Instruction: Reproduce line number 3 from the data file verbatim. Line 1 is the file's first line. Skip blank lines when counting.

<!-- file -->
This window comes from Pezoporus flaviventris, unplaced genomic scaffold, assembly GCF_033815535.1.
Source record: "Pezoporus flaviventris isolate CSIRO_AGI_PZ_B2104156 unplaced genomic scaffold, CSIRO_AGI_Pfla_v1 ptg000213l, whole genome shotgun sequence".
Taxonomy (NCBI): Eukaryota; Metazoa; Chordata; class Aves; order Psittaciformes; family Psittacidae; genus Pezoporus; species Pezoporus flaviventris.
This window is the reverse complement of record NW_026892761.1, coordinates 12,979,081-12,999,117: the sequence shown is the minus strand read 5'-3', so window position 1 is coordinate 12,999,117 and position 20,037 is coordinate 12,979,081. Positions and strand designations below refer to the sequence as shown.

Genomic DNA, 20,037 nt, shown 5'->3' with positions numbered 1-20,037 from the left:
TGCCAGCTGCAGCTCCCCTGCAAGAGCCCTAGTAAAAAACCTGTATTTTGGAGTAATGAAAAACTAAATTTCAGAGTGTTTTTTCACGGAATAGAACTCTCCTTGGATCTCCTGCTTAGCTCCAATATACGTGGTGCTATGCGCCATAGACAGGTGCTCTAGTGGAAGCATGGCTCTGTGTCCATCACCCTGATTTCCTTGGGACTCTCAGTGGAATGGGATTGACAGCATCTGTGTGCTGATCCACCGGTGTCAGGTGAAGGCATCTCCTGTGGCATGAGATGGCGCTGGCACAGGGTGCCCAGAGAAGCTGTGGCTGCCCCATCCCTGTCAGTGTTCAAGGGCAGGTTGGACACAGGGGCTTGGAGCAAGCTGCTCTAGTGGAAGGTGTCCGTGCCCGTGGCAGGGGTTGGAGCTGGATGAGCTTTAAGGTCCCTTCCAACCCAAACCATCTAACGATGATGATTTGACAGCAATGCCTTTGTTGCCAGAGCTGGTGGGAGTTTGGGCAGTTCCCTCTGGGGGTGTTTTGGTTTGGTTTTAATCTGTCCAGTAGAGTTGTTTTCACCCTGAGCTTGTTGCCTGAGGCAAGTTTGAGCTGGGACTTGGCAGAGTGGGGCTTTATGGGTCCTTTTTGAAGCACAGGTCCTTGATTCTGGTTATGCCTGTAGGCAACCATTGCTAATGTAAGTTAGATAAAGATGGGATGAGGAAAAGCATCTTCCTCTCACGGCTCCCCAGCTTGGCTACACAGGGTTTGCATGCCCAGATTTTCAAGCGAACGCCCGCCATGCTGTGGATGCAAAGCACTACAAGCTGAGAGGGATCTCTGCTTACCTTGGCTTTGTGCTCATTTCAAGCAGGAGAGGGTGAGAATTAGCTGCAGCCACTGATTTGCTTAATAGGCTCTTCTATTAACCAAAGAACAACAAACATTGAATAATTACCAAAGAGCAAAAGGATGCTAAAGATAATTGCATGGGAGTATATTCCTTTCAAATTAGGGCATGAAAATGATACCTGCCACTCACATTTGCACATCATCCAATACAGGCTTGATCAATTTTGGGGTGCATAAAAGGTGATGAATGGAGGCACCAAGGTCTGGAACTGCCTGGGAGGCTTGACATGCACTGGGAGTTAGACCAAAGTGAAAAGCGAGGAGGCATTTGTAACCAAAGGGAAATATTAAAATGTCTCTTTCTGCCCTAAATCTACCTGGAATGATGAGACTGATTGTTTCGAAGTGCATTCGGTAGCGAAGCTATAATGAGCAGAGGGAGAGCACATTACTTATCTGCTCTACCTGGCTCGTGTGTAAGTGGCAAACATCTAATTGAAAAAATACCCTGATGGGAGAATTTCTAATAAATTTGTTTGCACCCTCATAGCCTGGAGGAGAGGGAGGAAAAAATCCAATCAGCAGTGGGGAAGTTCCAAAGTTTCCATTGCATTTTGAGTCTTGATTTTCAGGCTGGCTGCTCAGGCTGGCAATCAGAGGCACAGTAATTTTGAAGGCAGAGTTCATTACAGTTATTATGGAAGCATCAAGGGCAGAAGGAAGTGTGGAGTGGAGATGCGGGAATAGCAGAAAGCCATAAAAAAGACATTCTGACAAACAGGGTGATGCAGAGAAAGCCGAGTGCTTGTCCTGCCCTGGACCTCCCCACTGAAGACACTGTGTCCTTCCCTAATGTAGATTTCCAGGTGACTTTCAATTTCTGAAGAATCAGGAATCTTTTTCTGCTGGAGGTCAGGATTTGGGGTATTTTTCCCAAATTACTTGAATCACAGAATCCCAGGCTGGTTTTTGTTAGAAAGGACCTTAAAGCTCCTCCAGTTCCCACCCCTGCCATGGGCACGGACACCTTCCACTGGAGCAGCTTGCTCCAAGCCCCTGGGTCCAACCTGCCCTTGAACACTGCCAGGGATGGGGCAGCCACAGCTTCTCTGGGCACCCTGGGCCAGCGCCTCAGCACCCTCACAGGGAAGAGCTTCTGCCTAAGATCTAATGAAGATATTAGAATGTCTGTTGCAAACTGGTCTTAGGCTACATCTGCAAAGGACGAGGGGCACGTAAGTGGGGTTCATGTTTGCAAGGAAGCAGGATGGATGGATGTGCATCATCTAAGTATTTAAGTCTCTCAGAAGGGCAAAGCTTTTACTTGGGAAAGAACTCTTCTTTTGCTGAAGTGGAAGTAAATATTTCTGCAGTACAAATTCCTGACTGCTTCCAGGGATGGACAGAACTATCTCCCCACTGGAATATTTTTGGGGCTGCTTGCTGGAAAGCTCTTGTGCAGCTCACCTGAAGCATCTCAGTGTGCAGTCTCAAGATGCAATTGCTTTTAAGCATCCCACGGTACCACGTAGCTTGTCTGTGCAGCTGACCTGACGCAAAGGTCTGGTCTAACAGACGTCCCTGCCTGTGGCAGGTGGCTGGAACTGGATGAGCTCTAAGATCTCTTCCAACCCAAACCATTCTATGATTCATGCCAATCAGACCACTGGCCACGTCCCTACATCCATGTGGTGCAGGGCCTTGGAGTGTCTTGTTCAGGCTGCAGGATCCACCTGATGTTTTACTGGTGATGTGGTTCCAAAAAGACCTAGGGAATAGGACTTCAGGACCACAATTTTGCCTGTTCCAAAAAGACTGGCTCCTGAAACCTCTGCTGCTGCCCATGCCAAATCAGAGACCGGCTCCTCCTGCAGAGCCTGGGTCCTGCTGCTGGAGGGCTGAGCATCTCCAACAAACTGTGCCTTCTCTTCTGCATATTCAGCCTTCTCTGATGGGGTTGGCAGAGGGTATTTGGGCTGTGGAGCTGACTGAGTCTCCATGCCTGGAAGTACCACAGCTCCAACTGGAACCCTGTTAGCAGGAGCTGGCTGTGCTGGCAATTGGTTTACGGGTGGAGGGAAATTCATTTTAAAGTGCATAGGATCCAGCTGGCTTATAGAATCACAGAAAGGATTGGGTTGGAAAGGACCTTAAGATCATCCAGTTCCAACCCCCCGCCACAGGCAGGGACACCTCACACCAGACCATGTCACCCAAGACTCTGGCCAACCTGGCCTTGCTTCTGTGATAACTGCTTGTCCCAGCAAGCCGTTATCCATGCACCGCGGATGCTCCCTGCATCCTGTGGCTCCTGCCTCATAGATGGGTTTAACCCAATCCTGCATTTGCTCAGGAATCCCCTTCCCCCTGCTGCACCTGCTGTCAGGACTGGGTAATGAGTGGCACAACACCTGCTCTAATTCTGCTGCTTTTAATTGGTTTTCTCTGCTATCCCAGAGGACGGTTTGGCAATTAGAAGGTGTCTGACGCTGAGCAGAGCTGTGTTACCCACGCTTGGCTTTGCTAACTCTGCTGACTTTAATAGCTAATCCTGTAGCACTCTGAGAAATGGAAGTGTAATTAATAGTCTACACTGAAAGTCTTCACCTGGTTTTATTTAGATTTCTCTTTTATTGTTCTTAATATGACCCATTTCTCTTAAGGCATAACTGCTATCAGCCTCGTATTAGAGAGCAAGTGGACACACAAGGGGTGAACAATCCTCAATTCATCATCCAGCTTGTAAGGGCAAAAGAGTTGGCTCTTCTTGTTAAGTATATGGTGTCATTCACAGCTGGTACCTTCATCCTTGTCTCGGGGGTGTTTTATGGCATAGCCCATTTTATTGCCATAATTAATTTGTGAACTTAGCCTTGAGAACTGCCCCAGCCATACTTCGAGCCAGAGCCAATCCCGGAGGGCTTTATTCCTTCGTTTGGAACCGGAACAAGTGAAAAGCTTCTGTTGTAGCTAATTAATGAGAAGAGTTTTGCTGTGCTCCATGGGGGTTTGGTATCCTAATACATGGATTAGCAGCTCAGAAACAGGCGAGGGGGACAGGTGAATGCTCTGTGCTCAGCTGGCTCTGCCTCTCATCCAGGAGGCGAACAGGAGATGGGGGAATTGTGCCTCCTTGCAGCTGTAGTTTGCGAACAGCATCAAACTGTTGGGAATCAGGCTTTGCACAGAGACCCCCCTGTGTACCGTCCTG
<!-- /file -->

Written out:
Taxonomy (NCBI): Eukaryota; Metazoa; Chordata; class Aves; order Psittaciformes; family Psittacidae; genus Pezoporus; species Pezoporus flaviventris.